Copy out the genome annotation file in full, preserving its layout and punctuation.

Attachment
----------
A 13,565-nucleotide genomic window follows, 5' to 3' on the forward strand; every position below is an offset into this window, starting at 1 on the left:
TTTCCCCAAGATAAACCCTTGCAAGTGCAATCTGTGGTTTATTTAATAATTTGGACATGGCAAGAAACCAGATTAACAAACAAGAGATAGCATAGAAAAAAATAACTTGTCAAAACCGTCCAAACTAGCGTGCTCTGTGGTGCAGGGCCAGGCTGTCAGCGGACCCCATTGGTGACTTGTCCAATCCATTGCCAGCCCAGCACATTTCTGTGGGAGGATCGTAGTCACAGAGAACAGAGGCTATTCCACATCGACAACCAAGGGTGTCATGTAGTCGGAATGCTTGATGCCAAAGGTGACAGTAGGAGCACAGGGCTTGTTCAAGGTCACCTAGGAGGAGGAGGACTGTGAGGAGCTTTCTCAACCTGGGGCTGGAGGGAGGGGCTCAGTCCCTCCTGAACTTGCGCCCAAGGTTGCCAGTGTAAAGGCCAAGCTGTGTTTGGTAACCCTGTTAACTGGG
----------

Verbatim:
A 13,565-nucleotide genomic window follows, 5' to 3' on the forward strand; every position below is an offset into this window, starting at 1 on the left:
TTTCCCCAAGATAAACCCTTGCAAGTGCAATCTGTGGTTTATTTAATAATTTGGACATGGCAAGAAACCAGATTAACAAACAAGAGATAGCATAGAAAAAAATAACTTGTCAAAACCGTCCAAACTAGCGTGCTCTGTGGTGCAGGGCCAGGCTGTCAGCGGACCCCATTGGTGACTTGTCCAATCCATTGCCAGCCCAGCACATTTCTGTGGGAGGATCGTAGTCACAGAGAACAGAGGCTATTCCACATCGACAACCAAGGGTGTCATGTAGTCGGAATGCTTGATGCCAAAGGTGACAGTAGGAGCACAGGGCTTGTTCAAGGTCACCTAGGAGGAGGAGGACTGTGAGGAGCTTTCTCAACCTGGGGCTGGAGGGAGGGGCTCAGTCCCTCCTGAACTTGCGCCCAAGGTTGCCAGTGTAAAGGCCAAGCTGTGTTTGGTAACCCTGTTAACTGGG